Comments on: Income tax loophole of the day A slice of lime in the soda Sun, 26 Oct 2014 19:05:02 +0000 hourly 1 By: DanHess Fri, 25 Jun 2010 05:28:44 +0000 @Napstuh, please calm down and talk like a grown up.

Since you appear to be in over your head a little bit, let’s go over things slowly.

The US has just about the highest corporate tax rate in the world, number two in the OECD, and 50% higher than the OECD average.  /01/29/corporate-tax-rates-by-country-o ecd/

You wrote “corporations and citizens who own stock are not the same people” —

Um, hello?

Corporations are not people at all. The corporation is a legal stand-in for, wait for it… the shareholders.

The same income is being taxed twice (for some education, google ‘corporate double taxation’) and it is mostly an American problem. It is why most American companies don’t even bother with dividend: the tax treatment is so bad. Almost every country has solved this glaring double taxation problem but America.

Don’t believe me? Here’s a bit of reading: pdf

As for the low percentage of taxation per GDP? Yes, sir. That would be the majority of people in America who pay no income tax at all.

By: napstuh Thu, 24 Jun 2010 17:45:27 +0000 DanHess, you show your profound ignorance when you misconstrue this statement

“In case it’s hard to follow what’s going on here, we’re looking at what happens to $175 in pre-tax pipeline profits. Under the old corporation rules, the company would pay 42.7% corporate income tax, leaving $100 for the owner, who would then pay 35% personal income tax, for a post-tax profit of $65.”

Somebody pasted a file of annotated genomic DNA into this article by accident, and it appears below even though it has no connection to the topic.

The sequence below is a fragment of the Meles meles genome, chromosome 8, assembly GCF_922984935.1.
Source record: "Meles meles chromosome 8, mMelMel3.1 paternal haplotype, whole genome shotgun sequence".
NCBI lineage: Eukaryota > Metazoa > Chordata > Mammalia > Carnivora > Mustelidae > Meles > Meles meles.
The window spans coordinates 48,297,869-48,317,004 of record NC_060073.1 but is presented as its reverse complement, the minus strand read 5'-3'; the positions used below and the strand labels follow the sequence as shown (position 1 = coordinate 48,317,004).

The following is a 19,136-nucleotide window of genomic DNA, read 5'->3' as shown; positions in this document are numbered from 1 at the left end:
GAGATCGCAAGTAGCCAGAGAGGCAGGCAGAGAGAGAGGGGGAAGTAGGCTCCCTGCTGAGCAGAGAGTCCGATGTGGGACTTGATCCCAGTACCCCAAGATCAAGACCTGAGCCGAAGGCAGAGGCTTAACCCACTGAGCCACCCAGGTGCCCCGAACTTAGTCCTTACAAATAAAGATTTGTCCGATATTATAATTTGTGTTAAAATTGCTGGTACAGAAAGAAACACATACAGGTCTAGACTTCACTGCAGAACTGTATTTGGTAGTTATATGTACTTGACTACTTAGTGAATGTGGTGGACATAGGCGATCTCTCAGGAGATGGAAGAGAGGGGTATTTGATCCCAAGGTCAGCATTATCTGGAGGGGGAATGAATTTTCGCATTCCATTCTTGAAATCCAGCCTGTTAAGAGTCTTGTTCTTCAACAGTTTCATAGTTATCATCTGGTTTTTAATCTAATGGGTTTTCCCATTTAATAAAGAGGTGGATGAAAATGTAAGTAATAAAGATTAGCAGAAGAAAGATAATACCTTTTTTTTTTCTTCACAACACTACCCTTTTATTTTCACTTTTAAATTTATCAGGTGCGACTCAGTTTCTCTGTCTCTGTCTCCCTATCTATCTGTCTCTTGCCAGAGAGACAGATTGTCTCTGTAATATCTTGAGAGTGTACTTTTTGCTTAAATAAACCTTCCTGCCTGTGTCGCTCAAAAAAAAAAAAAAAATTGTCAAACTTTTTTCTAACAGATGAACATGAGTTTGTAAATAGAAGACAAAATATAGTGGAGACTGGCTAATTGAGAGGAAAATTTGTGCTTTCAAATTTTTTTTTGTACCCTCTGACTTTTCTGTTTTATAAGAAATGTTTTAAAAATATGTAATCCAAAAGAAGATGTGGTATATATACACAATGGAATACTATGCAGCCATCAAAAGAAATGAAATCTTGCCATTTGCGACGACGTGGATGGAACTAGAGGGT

Before the profits are distributed to the owners (or re-invested) the company pays 42.7%, which leaves $100 to be distributed (or reinvested).

The dividends to the stock holders come from this remaining $100.

You act like this is one single “person” : the $175, the $100, and whatever is left from the various dividends accruing to the stock owners. The income to the stock holders is taxed separately because corporations and citizens who own stock are not the same people.

Is that so hard to understand?

So why do you call this “thievery”? The United States has the 28th lowest percentage of taxation per GDP.

Because you are either an idiot, or a troll contriving to misrepresent what you don’t understand or like.

For a troll, you are sure are one hell of a megalomaniac.

By: DanHess Thu, 24 Jun 2010 02:59:17 +0000 It sure seems to me that the government taking $110 on a profit of $175 and leaving only $65 remaining amounts to thievery.

I know, I know, render unto Caesar the things which are Caesar’s, but dear God! Caesar was never that greedy!

For a finance guy, Felix, you sure are one hell of a socialist.

By: hsvkitty Wed, 23 Jun 2010 20:29:05 +0000 Whoa! Close those loopholes! If there is a book with loopholes for big business, perhaps the US Governemnt should be reading it?

Kudos to this man for showing how unfair businesses can be when trying to evade taxes. There is a huge difference between tax efficiency and gaming the system.

By: dWj Wed, 23 Jun 2010 18:29:40 +0000 I’m not a fan of this, but I’m not a fan of the idea that companies that cut their costs be forced by regulators to pass all of that along to customers, either. I’d like to see a move away from cost-based rates in general — as soon as someone can find something better.

(In a competitive environment, prices are the costs of the marginal entrant, and a rule along those lines in this case would presumably see you using the most tax-efficient structure, insofar as 1) just about everyone does it and 2) it’s not particularly complicated or esoteric. The marginal entrant, even if only hypothetical in this case, should be able to pull it off.)